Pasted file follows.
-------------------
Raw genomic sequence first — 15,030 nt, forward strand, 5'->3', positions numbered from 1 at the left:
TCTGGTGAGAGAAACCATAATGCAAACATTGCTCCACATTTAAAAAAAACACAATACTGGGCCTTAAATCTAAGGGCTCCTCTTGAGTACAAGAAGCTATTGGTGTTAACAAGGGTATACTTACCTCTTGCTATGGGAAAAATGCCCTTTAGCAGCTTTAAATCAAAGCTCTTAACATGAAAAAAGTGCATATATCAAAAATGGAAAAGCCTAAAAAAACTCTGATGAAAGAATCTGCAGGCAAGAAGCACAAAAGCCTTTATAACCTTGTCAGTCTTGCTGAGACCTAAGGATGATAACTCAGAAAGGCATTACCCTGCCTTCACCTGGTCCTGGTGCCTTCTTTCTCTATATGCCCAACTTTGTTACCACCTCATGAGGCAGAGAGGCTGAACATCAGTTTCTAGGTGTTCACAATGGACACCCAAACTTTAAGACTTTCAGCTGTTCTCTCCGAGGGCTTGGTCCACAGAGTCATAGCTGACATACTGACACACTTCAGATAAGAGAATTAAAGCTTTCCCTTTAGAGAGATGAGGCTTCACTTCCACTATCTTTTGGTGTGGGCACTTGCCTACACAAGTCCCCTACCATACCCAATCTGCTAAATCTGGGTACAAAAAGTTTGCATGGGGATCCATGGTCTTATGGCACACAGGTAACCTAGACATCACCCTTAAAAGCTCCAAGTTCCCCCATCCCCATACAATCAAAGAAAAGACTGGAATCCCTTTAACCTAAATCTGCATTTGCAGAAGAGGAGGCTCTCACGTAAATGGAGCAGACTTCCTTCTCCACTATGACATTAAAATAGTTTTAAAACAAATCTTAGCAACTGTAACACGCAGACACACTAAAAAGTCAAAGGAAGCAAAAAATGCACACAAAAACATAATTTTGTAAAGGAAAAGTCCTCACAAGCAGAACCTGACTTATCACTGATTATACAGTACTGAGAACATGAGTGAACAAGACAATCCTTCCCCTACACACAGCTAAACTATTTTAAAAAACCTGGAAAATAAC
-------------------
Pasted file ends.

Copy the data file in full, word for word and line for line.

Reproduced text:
Raw genomic sequence first — 15,030 nt, forward strand, 5'->3', positions numbered from 1 at the left:
TCTGGTGAGAGAAACCATAATGCAAACATTGCTCCACATTTAAAAAAAACACAATACTGGGCCTTAAATCTAAGGGCTCCTCTTGAGTACAAGAAGCTATTGGTGTTAACAAGGGTATACTTACCTCTTGCTATGGGAAAAATGCCCTTTAGCAGCTTTAAATCAAAGCTCTTAACATGAAAAAAGTGCATATATCAAAAATGGAAAAGCCTAAAAAAACTCTGATGAAAGAATCTGCAGGCAAGAAGCACAAAAGCCTTTATAACCTTGTCAGTCTTGCTGAGACCTAAGGATGATAACTCAGAAAGGCATTACCCTGCCTTCACCTGGTCCTGGTGCCTTCTTTCTCTATATGCCCAACTTTGTTACCACCTCATGAGGCAGAGAGGCTGAACATCAGTTTCTAGGTGTTCACAATGGACACCCAAACTTTAAGACTTTCAGCTGTTCTCTCCGAGGGCTTGGTCCACAGAGTCATAGCTGACATACTGACACACTTCAGATAAGAGAATTAAAGCTTTCCCTTTAGAGAGATGAGGCTTCACTTCCACTATCTTTTGGTGTGGGCACTTGCCTACACAAGTCCCCTACCATACCCAATCTGCTAAATCTGGGTACAAAAAGTTTGCATGGGGATCCATGGTCTTATGGCACACAGGTAACCTAGACATCACCCTTAAAAGCTCCAAGTTCCCCCATCCCCATACAATCAAAGAAAAGACTGGAATCCCTTTAACCTAAATCTGCATTTGCAGAAGAGGAGGCTCTCACGTAAATGGAGCAGACTTCCTTCTCCACTATGACATTAAAATAGTTTTAAAACAAATCTTAGCAACTGTAACACGCAGACACACTAAAAAGTCAAAGGAAGCAAAAAATGCACACAAAAACATAATTTTGTAAAGGAAAAGTCCTCACAAGCAGAACCTGACTTATCACTGATTATACAGTACTGAGAACATGAGTGAACAAGACAATCCTTCCCCTACACACAGCTAAACTATTTTAAAAAACCTGGAAAATAAC